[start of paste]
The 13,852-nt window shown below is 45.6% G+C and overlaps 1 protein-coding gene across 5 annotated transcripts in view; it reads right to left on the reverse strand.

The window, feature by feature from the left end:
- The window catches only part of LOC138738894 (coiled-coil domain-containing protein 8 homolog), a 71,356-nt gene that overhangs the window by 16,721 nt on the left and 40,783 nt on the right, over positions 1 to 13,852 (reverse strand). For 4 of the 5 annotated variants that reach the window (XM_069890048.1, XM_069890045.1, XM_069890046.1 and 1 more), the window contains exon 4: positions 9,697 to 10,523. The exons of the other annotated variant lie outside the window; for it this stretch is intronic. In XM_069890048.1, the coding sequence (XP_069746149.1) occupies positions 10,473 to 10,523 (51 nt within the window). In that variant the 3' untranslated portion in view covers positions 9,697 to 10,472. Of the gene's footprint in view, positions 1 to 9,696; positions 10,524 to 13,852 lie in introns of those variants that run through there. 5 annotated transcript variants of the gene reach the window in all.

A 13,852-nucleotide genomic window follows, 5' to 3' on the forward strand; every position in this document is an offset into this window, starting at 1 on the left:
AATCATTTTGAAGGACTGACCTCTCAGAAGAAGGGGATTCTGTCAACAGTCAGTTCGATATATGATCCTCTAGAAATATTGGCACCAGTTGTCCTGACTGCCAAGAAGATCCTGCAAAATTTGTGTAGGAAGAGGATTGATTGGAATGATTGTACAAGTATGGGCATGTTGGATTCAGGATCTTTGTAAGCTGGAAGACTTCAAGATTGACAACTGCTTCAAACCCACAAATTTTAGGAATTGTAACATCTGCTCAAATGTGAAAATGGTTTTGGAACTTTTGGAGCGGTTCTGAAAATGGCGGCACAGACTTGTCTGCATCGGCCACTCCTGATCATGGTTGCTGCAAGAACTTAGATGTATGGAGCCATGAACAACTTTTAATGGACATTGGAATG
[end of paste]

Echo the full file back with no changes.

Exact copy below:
The 13,852-nt window shown below is 45.6% G+C and overlaps 1 protein-coding gene across 5 annotated transcripts in view; it reads right to left on the reverse strand.

The window, feature by feature from the left end:
- The window catches only part of LOC138738894 (coiled-coil domain-containing protein 8 homolog), a 71,356-nt gene that overhangs the window by 16,721 nt on the left and 40,783 nt on the right, over positions 1 to 13,852 (reverse strand). For 4 of the 5 annotated variants that reach the window (XM_069890048.1, XM_069890045.1, XM_069890046.1 and 1 more), the window contains exon 4: positions 9,697 to 10,523. The exons of the other annotated variant lie outside the window; for it this stretch is intronic. In XM_069890048.1, the coding sequence (XP_069746149.1) occupies positions 10,473 to 10,523 (51 nt within the window). In that variant the 3' untranslated portion in view covers positions 9,697 to 10,472. Of the gene's footprint in view, positions 1 to 9,696; positions 10,524 to 13,852 lie in introns of those variants that run through there. 5 annotated transcript variants of the gene reach the window in all.

A 13,852-nucleotide genomic window follows, 5' to 3' on the forward strand; every position in this document is an offset into this window, starting at 1 on the left:
AATCATTTTGAAGGACTGACCTCTCAGAAGAAGGGGATTCTGTCAACAGTCAGTTCGATATATGATCCTCTAGAAATATTGGCACCAGTTGTCCTGACTGCCAAGAAGATCCTGCAAAATTTGTGTAGGAAGAGGATTGATTGGAATGATTGTACAAGTATGGGCATGTTGGATTCAGGATCTTTGTAAGCTGGAAGACTTCAAGATTGACAACTGCTTCAAACCCACAAATTTTAGGAATTGTAACATCTGCTCAAATGTGAAAATGGTTTTGGAACTTTTGGAGCGGTTCTGAAAATGGCGGCACAGACTTGTCTGCATCGGCCACTCCTGATCATGGTTGCTGCAAGAACTTAGATGTATGGAGCCATGAACAACTTTTAATGGACATTGGAATG